Under the American system of taxation, taxpayers have a commonly available means for securing a tax refund advance in order to make advantage of this tool for the alleviation of debt or other required purposes before they have received the amount from the IRS. Various services exist for providing the tax refund load option to people who have applied for a tax refund from the government.
The two components required by the process of gaining a tax refund advance consist of the professionals who prepare the tax filing as a whole and the bank which provides the actual tax refund loan. The tax refund loan option is noted for being unusual in that it is made only a short time before the actual funds are secured, in comparison to which the costs imposed by securing a tax refund advance are comparatively high.
The tax preparer through which a tax refund loan may be secured will commonly require payment of a fee, which by IRS rules must not be made in accordance with the expected size of a refund as may be due to the taxpayer. Generally, then, this fee will be charged at an amount of about $34, while the creation of the separately made and addressed application for the tax refund loan is also likely to incur a small fee.
Based on the information this service has received from the taxpayer, it will submit it to the IRS to gain confirmation that the tax refund application it received was free of obvious errors, that the taxpayer was in good stead with the agency, and that the application was thus likely to be passed. The service will thus make the tax refund advance to the taxpayer, with a certain amount withdrawn, the whole process generally requiring not much more than a period of 24 hours.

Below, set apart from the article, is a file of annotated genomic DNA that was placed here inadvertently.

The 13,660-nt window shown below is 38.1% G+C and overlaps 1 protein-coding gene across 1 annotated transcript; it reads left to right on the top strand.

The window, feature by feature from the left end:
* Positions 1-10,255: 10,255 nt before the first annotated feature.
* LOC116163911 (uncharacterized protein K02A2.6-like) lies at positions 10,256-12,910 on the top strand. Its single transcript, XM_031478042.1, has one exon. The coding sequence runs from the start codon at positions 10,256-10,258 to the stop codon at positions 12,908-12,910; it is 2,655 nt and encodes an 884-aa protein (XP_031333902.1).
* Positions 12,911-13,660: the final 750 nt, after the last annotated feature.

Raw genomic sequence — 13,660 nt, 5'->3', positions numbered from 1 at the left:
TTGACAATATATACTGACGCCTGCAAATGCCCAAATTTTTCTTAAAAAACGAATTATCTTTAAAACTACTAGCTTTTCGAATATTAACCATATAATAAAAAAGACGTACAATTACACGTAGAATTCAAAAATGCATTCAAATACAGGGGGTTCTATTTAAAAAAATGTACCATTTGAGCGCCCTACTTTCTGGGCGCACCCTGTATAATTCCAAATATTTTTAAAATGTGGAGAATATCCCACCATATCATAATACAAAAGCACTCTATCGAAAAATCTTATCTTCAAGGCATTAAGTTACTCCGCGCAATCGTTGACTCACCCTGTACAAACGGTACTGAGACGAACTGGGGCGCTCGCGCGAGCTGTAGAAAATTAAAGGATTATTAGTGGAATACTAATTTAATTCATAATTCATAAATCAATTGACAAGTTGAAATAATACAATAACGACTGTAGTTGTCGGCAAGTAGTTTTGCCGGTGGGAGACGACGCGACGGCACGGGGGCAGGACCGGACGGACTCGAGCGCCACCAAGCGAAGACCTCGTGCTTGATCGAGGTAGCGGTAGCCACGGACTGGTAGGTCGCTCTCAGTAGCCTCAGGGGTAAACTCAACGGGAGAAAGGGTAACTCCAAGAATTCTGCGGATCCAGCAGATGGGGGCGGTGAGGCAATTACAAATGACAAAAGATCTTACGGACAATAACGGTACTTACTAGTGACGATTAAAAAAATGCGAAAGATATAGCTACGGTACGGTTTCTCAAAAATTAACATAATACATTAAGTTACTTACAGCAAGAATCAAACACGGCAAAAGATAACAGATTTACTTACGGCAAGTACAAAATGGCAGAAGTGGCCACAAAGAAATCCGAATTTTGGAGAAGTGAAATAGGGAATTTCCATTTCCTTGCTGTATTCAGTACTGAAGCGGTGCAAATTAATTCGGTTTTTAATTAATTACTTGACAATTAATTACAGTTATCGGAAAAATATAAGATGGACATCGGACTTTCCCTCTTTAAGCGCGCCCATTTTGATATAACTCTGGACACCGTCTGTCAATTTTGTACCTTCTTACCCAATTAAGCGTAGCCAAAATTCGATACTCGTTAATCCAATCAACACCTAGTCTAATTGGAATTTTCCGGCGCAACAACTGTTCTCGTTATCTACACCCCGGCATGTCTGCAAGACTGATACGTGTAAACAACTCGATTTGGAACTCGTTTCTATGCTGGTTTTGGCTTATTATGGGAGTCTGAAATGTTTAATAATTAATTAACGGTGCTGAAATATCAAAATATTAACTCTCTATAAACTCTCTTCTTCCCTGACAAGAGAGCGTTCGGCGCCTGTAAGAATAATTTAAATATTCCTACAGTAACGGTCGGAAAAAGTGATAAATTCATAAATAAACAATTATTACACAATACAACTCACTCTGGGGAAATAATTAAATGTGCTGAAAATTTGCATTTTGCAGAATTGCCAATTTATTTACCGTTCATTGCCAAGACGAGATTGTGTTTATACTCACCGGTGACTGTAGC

Critics have questioned whether the decision to allow tax preparation services and banks to offer this service is in the best interests of American taxpayers. One point of criticism consists of the disproportionate of taxpayers with lower incomes to use the service in comparison to the high rates charged.
The availability of the tax refund advance option is enabled in the American system of taxation by the electronically enabled services which are now used for the system. Drawing on these capabilities, the IRS introduced the practice of offering a tax refund loan for the first time in the 1980s. As a practice, the tax refund advance continued to be popular with American taxpayers for some time after it was first created.
As an example of the significance which the tax refund loan once held as part of the American system of taxation, it has been observed that 2004 saw some twelve million such loans being issued to Americans. The popularity of the tax refund advance option was diminished, however, by the introduction of electronic tax filing, which cut down the total time required and thus the time for which taxpayers would have to wait for their tax refund.